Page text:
I was also blessed and honored by the strong interest of the talented Alyssa Dann in making the video. GEORGE FLOYD: SAY THEIR NAMES is a unique statement in large part because Ms. Dann brought the energy and perspectives of younger people to the project — as well as her excellent aesthetic sense.
It is a tribute to her commitment and fortitude that Alyssa was able to complete her good work on her first ‘professional’ video while simultaneously starting her freshman year at Sarah Lawrence College during the COVID pandemic here in New York State. I don’t know if I could have done that.
When I was a background vocalist for the Chris Oledude song, “George Floyd,” I was caught up in the passionate frustration and determination embedded in the music. In the aftermath of the recording session, I kept visualizing aspects of the song. I knew I wanted to create this video. When I asked Chris for the opportunity to do this, he gave me a strange look, but he agreed right away and we embarked on a wild journey into unknown territory. After all, we are both strong-willed songwriters. What could be more perfect, right?
As we completed “George Floyd: Say Their Names,” however, it became so clear that we had created something special — more of a short film than a simple music video — more of an “experience” than a “moment.” When someone whispered the phrase “film festivals,” we paused and agreed to explore some more. Wow! Neither Chris nor I had any idea that there was a world of music video and short film festivals where GEORGE FLOYD: SAY THEIR NAMES could be shared. Now, we are truly grateful for the opportunity to be part of these events.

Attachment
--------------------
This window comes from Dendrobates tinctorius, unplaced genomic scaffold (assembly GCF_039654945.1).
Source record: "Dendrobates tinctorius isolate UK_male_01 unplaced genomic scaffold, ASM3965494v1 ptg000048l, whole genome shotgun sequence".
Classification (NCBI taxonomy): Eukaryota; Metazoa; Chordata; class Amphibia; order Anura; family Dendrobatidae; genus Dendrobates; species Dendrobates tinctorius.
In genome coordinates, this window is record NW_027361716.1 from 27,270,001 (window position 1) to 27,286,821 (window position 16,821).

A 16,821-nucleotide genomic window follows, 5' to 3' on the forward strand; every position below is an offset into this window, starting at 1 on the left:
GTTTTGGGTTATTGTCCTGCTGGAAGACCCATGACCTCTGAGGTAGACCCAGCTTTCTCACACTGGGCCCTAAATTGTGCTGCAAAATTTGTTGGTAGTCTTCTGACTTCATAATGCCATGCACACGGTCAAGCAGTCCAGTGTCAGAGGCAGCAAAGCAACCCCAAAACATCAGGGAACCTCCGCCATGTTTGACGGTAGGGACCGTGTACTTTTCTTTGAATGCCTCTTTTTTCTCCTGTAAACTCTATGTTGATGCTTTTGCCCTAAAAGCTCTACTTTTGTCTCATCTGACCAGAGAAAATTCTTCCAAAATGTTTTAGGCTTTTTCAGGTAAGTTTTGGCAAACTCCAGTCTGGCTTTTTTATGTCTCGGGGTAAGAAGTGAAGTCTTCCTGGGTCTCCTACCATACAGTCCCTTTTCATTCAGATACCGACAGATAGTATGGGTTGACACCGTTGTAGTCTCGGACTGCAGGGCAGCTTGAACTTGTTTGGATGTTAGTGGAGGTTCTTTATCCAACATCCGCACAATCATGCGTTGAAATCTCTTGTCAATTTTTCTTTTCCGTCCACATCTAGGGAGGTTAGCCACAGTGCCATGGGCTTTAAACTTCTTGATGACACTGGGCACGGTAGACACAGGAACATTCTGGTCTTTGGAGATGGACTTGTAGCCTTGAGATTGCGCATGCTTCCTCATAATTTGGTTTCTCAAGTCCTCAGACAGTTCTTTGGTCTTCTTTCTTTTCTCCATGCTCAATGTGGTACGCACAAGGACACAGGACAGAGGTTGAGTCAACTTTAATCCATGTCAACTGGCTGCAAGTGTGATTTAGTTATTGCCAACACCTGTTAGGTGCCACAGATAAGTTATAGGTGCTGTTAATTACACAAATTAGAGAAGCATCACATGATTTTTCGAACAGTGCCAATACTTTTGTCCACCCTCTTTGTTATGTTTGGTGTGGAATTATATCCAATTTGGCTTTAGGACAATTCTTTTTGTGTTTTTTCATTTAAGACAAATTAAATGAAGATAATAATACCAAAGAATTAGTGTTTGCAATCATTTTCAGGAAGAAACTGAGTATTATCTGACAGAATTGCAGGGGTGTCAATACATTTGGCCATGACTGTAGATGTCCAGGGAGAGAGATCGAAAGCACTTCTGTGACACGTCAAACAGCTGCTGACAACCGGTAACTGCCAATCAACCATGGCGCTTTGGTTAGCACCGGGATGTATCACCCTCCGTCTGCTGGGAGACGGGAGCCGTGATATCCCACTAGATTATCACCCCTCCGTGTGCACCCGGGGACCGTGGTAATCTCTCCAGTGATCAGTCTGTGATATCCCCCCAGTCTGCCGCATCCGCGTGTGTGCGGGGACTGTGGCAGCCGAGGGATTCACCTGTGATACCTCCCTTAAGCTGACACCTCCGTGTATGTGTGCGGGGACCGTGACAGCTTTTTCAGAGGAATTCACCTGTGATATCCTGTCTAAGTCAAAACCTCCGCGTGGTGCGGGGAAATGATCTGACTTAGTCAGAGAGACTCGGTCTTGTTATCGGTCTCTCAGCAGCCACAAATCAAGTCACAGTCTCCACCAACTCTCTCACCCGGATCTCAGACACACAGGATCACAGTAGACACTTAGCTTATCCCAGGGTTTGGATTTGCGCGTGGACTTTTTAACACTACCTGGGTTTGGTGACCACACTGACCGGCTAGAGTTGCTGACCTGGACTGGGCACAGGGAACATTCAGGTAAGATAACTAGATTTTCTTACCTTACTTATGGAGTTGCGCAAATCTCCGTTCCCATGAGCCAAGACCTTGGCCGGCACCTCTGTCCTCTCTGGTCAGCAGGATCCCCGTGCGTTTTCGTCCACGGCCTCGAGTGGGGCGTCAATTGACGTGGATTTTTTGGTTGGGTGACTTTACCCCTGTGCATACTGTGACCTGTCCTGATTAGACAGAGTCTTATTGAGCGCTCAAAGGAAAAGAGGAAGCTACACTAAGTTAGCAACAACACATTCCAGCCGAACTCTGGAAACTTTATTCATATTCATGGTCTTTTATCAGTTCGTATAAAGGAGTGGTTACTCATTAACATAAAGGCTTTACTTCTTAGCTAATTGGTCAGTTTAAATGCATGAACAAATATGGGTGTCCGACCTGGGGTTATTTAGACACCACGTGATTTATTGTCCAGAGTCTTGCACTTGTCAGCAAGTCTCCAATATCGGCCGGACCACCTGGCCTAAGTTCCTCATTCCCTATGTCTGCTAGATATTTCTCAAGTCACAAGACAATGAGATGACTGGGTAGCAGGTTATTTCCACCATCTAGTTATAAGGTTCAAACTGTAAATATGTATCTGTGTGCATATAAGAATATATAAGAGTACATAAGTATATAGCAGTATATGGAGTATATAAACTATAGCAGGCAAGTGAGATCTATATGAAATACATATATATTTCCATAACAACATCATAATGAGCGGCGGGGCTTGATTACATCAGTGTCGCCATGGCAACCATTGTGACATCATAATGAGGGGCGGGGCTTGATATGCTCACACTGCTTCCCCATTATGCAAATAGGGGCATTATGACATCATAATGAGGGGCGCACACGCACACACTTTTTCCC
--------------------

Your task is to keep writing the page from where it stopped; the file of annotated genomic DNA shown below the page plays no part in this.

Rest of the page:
When will the “last” time be the LAST time? Chris Oledude’s single “George Floyd” has now been re-presented in the powerful video, “George Floyd: Say Their Names.” America’s struggle for equality and fairness throughout law enforcement parallels those struggles faced by minority groups in every society where the majority feels empowered to disregard civil and human rights. The powerful protests that erupted worldwide after George Floyd’s murder in May, 2020, are celebrated here. The enduring power of Black women as determined healers of a torn community is celebrated here. The victims had names. We honor their lives by saying their names. The pressure for change must continue. No justice? No peace!
Kate Haug is an artist living in San Francisco, California. In her work, she investigates history – its presentation and consumption. Her practice explores the circulation of information through ephemera, popular culture and historical documents, re-contextualizing and refiguring archival material to examine contemporary issues. She enjoys making her own ephemera and its anonymous distribution into public spaces. Her short films have screened internationally and include “Pass,” New Directors/New Films 1997, and “Deep Creep,” London International Film Festival 1999.
“Post-Election Works” is a very personal project for me. It is hard to know oneself when assumptions about your government become upended and irrelevant. When I first conceived of the film, it was much more about Walter Benjamin; I felt a parallel to his experience. He was an intellectual and a chronicler of modern culture, writing about history as a non-linear, unstable form. In his book, “Moscow Diary,” Benjamin’s journal entries describe the rise of Stalin from a unique vantage point; he was a foreigner, hosted by actors, leftists and academics, privy to their political debates about Stalin and the changing communist party. Twenty-four years later, pursued by Nazis, Benjamin committed suicide. Throughout his lifetime, Benjamin witnessed the rise of Western dictators, continuing his work as a philosopher and critic. The question of how intellectuals and artists function within a context of political turmoil is compelling to me and structures much of this piece.